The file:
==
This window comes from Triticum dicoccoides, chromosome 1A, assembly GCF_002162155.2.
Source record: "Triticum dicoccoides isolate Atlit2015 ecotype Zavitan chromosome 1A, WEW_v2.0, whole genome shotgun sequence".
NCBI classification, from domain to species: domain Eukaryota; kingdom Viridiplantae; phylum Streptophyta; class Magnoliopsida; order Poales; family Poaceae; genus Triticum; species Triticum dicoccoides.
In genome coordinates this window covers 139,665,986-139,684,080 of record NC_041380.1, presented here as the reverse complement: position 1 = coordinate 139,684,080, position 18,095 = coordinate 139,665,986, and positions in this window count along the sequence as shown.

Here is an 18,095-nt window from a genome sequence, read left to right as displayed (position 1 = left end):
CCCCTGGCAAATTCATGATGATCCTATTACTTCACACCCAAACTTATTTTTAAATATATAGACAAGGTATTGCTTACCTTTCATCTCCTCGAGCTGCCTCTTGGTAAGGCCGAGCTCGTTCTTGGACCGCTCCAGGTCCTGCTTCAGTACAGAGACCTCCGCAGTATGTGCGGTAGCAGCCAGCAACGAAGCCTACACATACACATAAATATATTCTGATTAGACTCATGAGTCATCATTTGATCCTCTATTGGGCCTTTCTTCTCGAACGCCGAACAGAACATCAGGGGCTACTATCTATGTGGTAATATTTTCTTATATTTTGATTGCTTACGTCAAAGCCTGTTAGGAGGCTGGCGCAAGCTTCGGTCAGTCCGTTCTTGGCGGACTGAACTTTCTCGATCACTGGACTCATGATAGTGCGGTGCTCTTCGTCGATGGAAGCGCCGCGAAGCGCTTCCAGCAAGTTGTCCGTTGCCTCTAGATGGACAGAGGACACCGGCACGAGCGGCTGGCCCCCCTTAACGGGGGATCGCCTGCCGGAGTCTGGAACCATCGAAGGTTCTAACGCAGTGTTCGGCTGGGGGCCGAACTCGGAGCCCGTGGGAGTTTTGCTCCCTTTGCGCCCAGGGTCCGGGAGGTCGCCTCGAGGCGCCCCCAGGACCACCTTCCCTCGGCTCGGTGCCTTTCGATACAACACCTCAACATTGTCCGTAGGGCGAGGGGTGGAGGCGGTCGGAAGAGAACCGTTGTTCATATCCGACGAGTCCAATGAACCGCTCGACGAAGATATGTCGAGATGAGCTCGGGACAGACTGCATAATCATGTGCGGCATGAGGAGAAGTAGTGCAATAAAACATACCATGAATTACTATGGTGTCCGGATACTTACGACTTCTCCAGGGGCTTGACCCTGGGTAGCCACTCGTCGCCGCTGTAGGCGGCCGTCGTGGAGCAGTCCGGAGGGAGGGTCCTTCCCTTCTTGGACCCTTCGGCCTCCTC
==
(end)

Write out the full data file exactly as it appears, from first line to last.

This window comes from Triticum dicoccoides, chromosome 1A, assembly GCF_002162155.2.
Source record: "Triticum dicoccoides isolate Atlit2015 ecotype Zavitan chromosome 1A, WEW_v2.0, whole genome shotgun sequence".
NCBI classification, from domain to species: domain Eukaryota; kingdom Viridiplantae; phylum Streptophyta; class Magnoliopsida; order Poales; family Poaceae; genus Triticum; species Triticum dicoccoides.
In genome coordinates this window covers 139,665,986-139,684,080 of record NC_041380.1, presented here as the reverse complement: position 1 = coordinate 139,684,080, position 18,095 = coordinate 139,665,986, and positions in this window count along the sequence as shown.

Here is an 18,095-nt window from a genome sequence, read left to right as displayed (position 1 = left end):
CCCCTGGCAAATTCATGATGATCCTATTACTTCACACCCAAACTTATTTTTAAATATATAGACAAGGTATTGCTTACCTTTCATCTCCTCGAGCTGCCTCTTGGTAAGGCCGAGCTCGTTCTTGGACCGCTCCAGGTCCTGCTTCAGTACAGAGACCTCCGCAGTATGTGCGGTAGCAGCCAGCAACGAAGCCTACACATACACATAAATATATTCTGATTAGACTCATGAGTCATCATTTGATCCTCTATTGGGCCTTTCTTCTCGAACGCCGAACAGAACATCAGGGGCTACTATCTATGTGGTAATATTTTCTTATATTTTGATTGCTTACGTCAAAGCCTGTTAGGAGGCTGGCGCAAGCTTCGGTCAGTCCGTTCTTGGCGGACTGAACTTTCTCGATCACTGGACTCATGATAGTGCGGTGCTCTTCGTCGATGGAAGCGCCGCGAAGCGCTTCCAGCAAGTTGTCCGTTGCCTCTAGATGGACAGAGGACACCGGCACGAGCGGCTGGCCCCCCTTAACGGGGGATCGCCTGCCGGAGTCTGGAACCATCGAAGGTTCTAACGCAGTGTTCGGCTGGGGGCCGAACTCGGAGCCCGTGGGAGTTTTGCTCCCTTTGCGCCCAGGGTCCGGGAGGTCGCCTCGAGGCGCCCCCAGGACCACCTTCCCTCGGCTCGGTGCCTTTCGATACAACACCTCAACATTGTCCGTAGGGCGAGGGGTGGAGGCGGTCGGAAGAGAACCGTTGTTCATATCCGACGAGTCCAATGAACCGCTCGACGAAGATATGTCGAGATGAGCTCGGGACAGACTGCATAATCATGTGCGGCATGAGGAGAAGTAGTGCAATAAAACATACCATGAATTACTATGGTGTCCGGATACTTACGACTTCTCCAGGGGCTTGACCCTGGGTAGCCACTCGTCGCCGCTGTAGGCGGCCGTCGTGGAGCAGTCCGGAGGGAGGGTCCTTCCCTTCTTGGACCCTTCGGCCTCCTC